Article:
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Jon (United Kingdom)

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The Book: A Cover-to-Cover Exploration of the Most Powerful Object of Our Time
The Book: A Cover-to-Cover Exploration of the Most Powerful Object of Our Time
by Keith Houston
Edition: Hardcover
Price: £20.00

3 of 4 people found the following review helpful
5.0 out of 5 stars A real pleasure, 2 April 2017
This is a fascinating history of the inventions and developments that go to make up a book. There are four parts: The Page, about the materials used from papyrus to machine-made wood-pulp paper; The Text, about written language, inks, scribes, and printing; Illustrations, about the development of methods of putting images on pages; and Form, about scrolls, wax tablets, bookbinding and book design. It is all well explained and nicely illustrated.
The form of this book – at least the inside – is also a real pleasure. It is crisply printed on high-quality paper, well laid out, with coloured drop capitals and dingbats at the start of each chapter and section. It is a joy to hold and read. Credit is due to the book designers, Abbate Design, the production manager, Anna Oler, and the printer, Asia Pacific Offset.
Unfortunately the same is not true of the cover design, by David J. High of highdzn.com. The book is quarter-bound in cloth, and the rest is bare grey cardboard. Cardboard is not meant to be left exposed, so the corners quickly get bruised and splayed. Rough cardboard does not take print cleanly, making the back of the book, where there is a lot of print, look cheap and shoddy. Presumably the idea was to show the bones of a book, but it contrasts badly with the quality of the contents and form of the rest of the book. I will cover the cardboard on my copy with something more in keeping, maybe marbled paper (I am an amateur bookbinder).
Despite the cover, the book is well worth five stars.

The Unfolding Of Language
The Unfolding Of Language
by Guy Deutscher
Edition: Paperback
Price: £9.99

1 of 1 people found the following review helpful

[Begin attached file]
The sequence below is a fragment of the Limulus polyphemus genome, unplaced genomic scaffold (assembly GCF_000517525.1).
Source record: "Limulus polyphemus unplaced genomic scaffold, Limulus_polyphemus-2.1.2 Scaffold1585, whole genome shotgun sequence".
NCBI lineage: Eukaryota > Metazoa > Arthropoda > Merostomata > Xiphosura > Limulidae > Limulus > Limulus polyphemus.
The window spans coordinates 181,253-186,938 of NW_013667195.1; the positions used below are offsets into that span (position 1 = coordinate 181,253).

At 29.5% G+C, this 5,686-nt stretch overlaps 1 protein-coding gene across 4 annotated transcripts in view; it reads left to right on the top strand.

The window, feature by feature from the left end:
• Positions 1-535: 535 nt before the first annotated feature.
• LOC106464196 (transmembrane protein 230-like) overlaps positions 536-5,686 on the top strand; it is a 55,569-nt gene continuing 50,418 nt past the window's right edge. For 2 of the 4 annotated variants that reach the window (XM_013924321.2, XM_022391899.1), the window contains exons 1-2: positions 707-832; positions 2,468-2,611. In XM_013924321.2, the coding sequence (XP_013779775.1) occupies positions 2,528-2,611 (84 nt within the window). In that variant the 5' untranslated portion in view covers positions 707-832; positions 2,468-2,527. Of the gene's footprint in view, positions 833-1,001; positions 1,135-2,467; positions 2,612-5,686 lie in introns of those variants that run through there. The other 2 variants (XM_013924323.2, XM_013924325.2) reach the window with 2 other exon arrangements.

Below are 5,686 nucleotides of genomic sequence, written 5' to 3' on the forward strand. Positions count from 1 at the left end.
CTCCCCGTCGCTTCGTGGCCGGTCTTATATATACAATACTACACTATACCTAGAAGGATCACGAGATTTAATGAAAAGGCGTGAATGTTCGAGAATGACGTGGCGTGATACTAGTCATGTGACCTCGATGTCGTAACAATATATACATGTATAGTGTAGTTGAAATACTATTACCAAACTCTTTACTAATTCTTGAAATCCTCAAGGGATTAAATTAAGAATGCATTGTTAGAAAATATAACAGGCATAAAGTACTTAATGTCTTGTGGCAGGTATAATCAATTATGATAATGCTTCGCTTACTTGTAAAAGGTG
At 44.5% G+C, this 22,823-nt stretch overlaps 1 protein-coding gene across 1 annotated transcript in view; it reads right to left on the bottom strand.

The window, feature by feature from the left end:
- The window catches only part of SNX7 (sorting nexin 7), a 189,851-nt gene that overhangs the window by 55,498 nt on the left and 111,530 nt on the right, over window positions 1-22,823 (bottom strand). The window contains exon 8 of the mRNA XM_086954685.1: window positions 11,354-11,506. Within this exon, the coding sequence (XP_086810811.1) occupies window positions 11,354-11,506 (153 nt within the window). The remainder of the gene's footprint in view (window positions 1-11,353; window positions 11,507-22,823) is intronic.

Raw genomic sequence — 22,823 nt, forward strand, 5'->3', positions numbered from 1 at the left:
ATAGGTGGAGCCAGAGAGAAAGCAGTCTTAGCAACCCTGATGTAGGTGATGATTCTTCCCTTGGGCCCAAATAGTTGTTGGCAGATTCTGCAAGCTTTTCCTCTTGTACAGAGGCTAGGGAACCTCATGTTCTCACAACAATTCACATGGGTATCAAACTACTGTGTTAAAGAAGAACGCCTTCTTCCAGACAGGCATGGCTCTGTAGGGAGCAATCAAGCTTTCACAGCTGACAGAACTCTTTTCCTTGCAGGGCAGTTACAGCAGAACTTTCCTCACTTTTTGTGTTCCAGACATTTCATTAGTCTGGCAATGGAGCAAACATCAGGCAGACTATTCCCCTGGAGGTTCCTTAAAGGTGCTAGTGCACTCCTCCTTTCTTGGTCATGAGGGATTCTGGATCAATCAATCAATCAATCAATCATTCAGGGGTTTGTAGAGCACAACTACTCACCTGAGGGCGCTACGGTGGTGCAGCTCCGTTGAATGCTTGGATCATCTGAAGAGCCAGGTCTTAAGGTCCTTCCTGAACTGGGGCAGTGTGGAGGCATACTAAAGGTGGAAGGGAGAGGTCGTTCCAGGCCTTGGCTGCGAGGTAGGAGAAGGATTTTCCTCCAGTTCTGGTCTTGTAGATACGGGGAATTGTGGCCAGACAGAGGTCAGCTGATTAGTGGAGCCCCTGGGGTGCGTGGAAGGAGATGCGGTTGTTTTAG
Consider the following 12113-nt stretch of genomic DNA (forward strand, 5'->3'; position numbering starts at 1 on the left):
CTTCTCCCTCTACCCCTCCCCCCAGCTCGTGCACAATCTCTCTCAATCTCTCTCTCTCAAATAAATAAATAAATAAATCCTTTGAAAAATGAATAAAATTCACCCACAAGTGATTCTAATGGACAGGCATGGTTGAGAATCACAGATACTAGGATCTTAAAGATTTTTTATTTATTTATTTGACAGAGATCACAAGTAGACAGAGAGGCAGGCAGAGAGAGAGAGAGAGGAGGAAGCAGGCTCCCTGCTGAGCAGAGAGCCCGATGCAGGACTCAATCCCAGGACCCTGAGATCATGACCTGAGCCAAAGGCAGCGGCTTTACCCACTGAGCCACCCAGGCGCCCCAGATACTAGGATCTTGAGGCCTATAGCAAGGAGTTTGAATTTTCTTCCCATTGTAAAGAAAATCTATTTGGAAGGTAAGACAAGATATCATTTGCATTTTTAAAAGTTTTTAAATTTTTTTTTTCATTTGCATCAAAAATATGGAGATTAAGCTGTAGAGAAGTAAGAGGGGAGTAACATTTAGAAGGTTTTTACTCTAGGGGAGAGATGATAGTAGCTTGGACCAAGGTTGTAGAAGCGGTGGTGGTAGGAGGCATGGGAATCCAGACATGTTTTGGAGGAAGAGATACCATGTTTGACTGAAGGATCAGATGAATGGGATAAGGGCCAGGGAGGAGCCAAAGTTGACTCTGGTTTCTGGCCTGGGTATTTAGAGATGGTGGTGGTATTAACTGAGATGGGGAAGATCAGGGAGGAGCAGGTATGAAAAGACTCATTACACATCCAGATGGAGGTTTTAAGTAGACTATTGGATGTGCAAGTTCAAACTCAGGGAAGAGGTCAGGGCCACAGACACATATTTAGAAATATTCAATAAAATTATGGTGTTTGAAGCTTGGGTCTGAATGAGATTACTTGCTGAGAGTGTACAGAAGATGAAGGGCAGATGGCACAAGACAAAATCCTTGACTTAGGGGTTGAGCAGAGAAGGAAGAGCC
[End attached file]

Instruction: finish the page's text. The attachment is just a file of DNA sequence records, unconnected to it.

5.0 out of 5 stars Full of insights and revelations, 12 May 2013
I've read this book twice now. It is the best that I have found for explaining how and why languages change, and how they have got to how they are now. Parts, like the one on the Semitic verb, are fairly abstruse, but that is because of the complexity of the subject matter. Deutscher writes clearly and with a light touch. If, like me, you're fascinated by how language works, you'll love this.

A History of Ancient Egypt: From the First Farmers to the Great Pyramid
A History of Ancient Egypt: From the First Farmers to the Great Pyramid
by John Romer
Edition: Paperback
Price: £12.99

2 of 3 people found the following review helpful
3.0 out of 5 stars A bit of a slog, 3 May 2013
I've been a fan of John Romer's down-to-earth television programs and books, but I found this one a bit of a slog. He is concerned that many people have over-interpreted the archaeological evidence, projecting onto it later Egyptian, Christian and Western traditions to give a false picture of ancient history. This book is intended to look at the evidence without any preconceptions. He is therefore continually arguing that we should draw the minimum of conclusions from the evidence, which has the rather depressing effect of concluding from each find that it doesn't really tell us much about what ancient Egypt was actually like.

The drive to avoid imposing preconceptions gets a bit silly in places. Reviewing the great disparity in the richness of burials between different groups of people, he agonises over whether using the word 'elite' might make us think the political arrangements that led to the disparity were the same as in modern societies.

After quoting a tomb inscription that describes Imhotep as 'The chancellor of the king of Lower Egypt, the first after the king of Upper Egypt, administrator of the great palace, hereditary lord, greatest of seers', he describes the inscription as 'somewhat oblique'. What?? It might possibly, as Romer suggests, be a collection of courtesy titles, but oblique it ain't.